When I was a working wine writer, it seemed like every year the magazine wanted the same story right around this time:
WHAT WINE TO DRINK AT THANKSGIVING
I dutifully handed in my assignments, but I never felt particularly proud of them. These kinds of stories are known in the trade as OMGNAs, as in “Oh, my God, not again.” It’s nearly impossible to do a good job writing them; writers loathe them, because they’re the same, year after year after year. And yet, if you complained, the editors and publishers always argued, “Well, our readers like them, so you have to write them.”
What can you say about Thanksgiving wine? Elin McCoy did about as credible a job as possible yesterday at Bloomberg News, when she gave the standard (and only plausible) advice: “Put out a bunch of highly versatile wines—bubbly, red, white, and rosé…so people can chose for themselves.” I mean, what else is there to say? Nothing. That’s the truth in a nutshell. But a column requires more than 18 words, so you have to take that simple message and spin it out to 600 words or 900 words or whatever your word count is.
What are some other OMGNAs? Well, to some extent the inevitable varietal roundups are. Here in California there are 5 or 6 major varieties that wine magazines have to write about. Zinfandel is one. Every three or four years, they have to do their Zinfandel writeup, and the slant is always something along the lines of “What’s new in Zinfandel?” After all, that’s what the media writes about, right? The news! Problem is, there’s not always something newsy about Zinfandel. You can’t just write an article saying, “If you want to know what’s up with Zinfandel, read the article I wrote four years ago, because nothing has changed since then.” If you handed that in, your publisher would probably fire you, so you have to make it sound like Zinfandel has gone through breathtakingly awesome changes for the better since the last time you wrote about it, which is why such articles are usually headlined something like “Zinfandel’s New Face.” New face, my butt: Zinfandel’s face is the same as it’s been for a long time. (By the way, that’s not a slam. I love a good Zin!)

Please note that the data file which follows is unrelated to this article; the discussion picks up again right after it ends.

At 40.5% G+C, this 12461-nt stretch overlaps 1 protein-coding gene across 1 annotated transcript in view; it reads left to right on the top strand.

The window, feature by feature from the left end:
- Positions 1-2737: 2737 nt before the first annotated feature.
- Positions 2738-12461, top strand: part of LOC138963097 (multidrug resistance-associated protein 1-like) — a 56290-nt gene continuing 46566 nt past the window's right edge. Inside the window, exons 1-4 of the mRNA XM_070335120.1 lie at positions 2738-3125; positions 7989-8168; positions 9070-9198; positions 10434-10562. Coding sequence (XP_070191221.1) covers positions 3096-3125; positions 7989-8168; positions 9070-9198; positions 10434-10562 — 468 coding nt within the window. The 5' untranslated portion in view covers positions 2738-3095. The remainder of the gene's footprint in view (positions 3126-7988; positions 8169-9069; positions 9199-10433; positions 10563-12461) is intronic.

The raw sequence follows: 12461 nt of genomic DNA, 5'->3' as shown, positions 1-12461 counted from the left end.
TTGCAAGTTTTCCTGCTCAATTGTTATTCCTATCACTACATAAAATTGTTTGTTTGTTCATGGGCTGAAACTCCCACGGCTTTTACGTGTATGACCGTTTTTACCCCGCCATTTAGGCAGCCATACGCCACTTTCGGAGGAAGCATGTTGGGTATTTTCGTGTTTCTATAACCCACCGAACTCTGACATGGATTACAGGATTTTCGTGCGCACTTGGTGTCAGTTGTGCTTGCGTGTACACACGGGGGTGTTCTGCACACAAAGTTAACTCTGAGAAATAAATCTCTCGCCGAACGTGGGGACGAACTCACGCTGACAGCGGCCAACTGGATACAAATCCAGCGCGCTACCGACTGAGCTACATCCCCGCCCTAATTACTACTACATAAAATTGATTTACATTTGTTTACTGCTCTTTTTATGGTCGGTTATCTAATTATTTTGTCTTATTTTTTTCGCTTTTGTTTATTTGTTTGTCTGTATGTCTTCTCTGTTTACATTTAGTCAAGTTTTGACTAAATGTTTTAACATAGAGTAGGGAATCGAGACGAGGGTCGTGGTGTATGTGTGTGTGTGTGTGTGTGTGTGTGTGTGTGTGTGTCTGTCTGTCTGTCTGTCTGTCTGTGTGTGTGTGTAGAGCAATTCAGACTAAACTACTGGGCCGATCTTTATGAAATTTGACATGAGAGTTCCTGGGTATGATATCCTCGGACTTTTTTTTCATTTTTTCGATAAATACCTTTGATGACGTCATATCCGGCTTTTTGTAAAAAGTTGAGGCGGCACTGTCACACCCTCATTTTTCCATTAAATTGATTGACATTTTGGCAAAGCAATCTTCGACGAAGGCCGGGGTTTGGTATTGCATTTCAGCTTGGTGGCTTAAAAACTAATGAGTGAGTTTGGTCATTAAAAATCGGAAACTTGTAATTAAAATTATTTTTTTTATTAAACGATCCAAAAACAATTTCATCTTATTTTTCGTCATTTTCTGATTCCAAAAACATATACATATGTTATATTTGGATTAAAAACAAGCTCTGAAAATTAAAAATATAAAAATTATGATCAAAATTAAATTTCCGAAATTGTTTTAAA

One of the OMGNAs I dreaded the most came with the arrival of warm weather. That was when we always had to come up with our “Summer Whites” articles. The meme was always the same: “Now that the long cold winter months are over, it’s time to break out the whites to drink by the pool and the beach.” Every wine magazine in the universe has to write that article, which appears in the May or June issue. The article never, ever varies: It’s always about cold, refreshing Sauvignon Blanc, Pinot Grigio, whatever. You can recycle the same article endlessly, changing a producer here and there, substituting one recipe for another, maybe interviewing a famous hostess for her suggestions on how to throw the perfect backyard party. Writers hate that kind of thing. Well, I did. It’s not really wine writing, it’s entertainment writing. The two genres are totally different.
So what kinds of articles did I actually like? Terroir articles were the best. When I wrote about Cooombsville, I was in my element. Same with my article on Pritchard Hill, which was tremendously enjoyable. I got to dive down deep into issues of soil and climate. I met the major players and picked their brains, learning about their histories and their dreams. I tasted and analyzed the wines. The goal was for me to understand this area of Napa Valley, and so to be able to explain it to readers. That took real investigative reporting. It required the skills I had trained myself in for many years. There was no template: I had to come to my own conclusions and then frame them professionally and, I hoped, unassailably.
Well, I do realize that not every article a fulltime wine writer writes can be that fulfilling. I have some understanding of the way a wine magazine works, and how the bills are paid, and those Thanksgiving and Summer Whites articles are part and parcel of the process. So, I always told myself whenever I had to write them, just grin and bear it. That’s what pays your salary, Steve-o.